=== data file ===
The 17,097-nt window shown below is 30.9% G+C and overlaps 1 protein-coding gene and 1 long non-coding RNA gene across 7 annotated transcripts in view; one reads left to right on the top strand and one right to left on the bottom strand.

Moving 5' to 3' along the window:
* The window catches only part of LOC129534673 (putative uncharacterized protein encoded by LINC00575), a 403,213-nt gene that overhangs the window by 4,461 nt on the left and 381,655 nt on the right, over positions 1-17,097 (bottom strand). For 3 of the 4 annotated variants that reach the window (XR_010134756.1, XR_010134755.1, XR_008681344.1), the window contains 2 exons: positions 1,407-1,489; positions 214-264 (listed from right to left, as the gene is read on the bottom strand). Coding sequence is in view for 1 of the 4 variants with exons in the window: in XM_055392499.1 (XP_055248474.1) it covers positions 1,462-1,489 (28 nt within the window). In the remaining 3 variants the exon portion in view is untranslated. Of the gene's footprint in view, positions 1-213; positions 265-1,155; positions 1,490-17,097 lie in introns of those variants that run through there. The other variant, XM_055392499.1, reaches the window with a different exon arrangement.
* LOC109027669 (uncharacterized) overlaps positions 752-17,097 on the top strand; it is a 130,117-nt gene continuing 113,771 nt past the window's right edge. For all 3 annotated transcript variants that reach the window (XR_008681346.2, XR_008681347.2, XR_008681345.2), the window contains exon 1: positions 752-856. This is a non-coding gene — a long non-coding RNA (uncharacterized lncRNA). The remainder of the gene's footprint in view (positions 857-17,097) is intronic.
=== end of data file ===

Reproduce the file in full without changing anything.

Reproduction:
The 17,097-nt window shown below is 30.9% G+C and overlaps 1 protein-coding gene and 1 long non-coding RNA gene across 7 annotated transcripts in view; one reads left to right on the top strand and one right to left on the bottom strand.

Moving 5' to 3' along the window:
* The window catches only part of LOC129534673 (putative uncharacterized protein encoded by LINC00575), a 403,213-nt gene that overhangs the window by 4,461 nt on the left and 381,655 nt on the right, over positions 1-17,097 (bottom strand). For 3 of the 4 annotated variants that reach the window (XR_010134756.1, XR_010134755.1, XR_008681344.1), the window contains 2 exons: positions 1,407-1,489; positions 214-264 (listed from right to left, as the gene is read on the bottom strand). Coding sequence is in view for 1 of the 4 variants with exons in the window: in XM_055392499.1 (XP_055248474.1) it covers positions 1,462-1,489 (28 nt within the window). In the remaining 3 variants the exon portion in view is untranslated. Of the gene's footprint in view, positions 1-213; positions 265-1,155; positions 1,490-17,097 lie in introns of those variants that run through there. The other variant, XM_055392499.1, reaches the window with a different exon arrangement.
* LOC109027669 (uncharacterized) overlaps positions 752-17,097 on the top strand; it is a 130,117-nt gene continuing 113,771 nt past the window's right edge. For all 3 annotated transcript variants that reach the window (XR_008681346.2, XR_008681347.2, XR_008681345.2), the window contains exon 1: positions 752-856. This is a non-coding gene — a long non-coding RNA (uncharacterized lncRNA). The remainder of the gene's footprint in view (positions 857-17,097) is intronic.